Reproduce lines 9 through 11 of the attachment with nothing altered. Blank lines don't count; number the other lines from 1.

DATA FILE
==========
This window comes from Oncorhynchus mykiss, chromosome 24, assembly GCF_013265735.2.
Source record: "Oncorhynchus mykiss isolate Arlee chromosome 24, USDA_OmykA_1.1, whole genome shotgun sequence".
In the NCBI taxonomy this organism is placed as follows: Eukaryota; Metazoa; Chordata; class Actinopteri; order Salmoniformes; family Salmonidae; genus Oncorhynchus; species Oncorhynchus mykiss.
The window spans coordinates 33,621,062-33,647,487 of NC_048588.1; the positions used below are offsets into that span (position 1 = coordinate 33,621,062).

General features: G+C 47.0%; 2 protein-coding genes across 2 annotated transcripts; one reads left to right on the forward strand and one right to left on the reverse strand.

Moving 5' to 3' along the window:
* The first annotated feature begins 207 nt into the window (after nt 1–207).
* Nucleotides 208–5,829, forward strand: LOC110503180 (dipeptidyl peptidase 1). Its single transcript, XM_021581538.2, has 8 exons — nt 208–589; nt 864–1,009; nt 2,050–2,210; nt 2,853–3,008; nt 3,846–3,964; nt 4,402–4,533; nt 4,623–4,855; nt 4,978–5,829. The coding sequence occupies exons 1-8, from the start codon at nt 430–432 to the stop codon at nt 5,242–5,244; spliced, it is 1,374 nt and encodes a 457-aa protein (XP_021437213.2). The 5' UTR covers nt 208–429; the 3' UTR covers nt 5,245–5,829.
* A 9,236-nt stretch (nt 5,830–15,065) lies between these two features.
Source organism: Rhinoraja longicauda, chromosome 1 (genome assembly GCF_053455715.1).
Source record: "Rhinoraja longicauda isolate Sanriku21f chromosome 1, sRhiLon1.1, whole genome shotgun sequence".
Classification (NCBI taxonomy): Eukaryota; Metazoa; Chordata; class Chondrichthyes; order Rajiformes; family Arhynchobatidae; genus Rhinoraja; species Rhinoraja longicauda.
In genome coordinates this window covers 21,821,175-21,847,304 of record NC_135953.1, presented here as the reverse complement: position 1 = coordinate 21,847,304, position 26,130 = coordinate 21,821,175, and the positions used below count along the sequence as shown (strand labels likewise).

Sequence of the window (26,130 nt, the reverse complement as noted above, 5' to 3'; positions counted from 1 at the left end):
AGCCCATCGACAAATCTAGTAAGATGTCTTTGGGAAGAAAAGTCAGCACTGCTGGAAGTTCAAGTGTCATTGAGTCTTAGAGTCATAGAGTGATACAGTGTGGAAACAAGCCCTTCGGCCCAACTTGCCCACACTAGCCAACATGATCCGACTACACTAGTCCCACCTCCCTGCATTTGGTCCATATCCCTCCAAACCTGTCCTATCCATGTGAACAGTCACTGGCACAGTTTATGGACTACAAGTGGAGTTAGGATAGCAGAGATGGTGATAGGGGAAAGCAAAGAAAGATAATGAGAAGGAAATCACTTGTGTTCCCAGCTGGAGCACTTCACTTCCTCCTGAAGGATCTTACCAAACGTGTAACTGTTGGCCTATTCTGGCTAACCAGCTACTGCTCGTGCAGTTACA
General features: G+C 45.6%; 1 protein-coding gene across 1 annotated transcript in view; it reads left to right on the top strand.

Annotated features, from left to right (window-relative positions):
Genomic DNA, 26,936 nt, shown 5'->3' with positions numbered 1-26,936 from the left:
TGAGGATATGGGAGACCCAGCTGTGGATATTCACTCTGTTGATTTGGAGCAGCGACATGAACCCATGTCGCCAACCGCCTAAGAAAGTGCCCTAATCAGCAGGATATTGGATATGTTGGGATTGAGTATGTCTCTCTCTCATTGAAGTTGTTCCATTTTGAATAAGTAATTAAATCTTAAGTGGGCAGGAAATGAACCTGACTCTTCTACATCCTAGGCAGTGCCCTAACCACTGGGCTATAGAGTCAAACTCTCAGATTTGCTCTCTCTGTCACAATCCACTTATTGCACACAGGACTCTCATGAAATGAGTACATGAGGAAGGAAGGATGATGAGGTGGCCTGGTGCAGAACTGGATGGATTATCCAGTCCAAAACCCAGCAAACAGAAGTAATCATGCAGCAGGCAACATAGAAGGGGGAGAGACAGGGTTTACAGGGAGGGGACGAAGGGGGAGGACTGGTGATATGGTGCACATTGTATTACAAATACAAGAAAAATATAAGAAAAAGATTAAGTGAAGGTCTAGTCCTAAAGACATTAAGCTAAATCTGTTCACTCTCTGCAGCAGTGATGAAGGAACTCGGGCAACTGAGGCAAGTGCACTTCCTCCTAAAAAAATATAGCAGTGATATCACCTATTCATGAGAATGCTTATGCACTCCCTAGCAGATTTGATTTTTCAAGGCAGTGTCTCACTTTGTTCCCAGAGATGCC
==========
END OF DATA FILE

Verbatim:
* A 9,236-nt stretch (nt 5,830–15,065) lies between these two features.
Source organism: Rhinoraja longicauda, chromosome 1 (genome assembly GCF_053455715.1).
Source record: "Rhinoraja longicauda isolate Sanriku21f chromosome 1, sRhiLon1.1, whole genome shotgun sequence".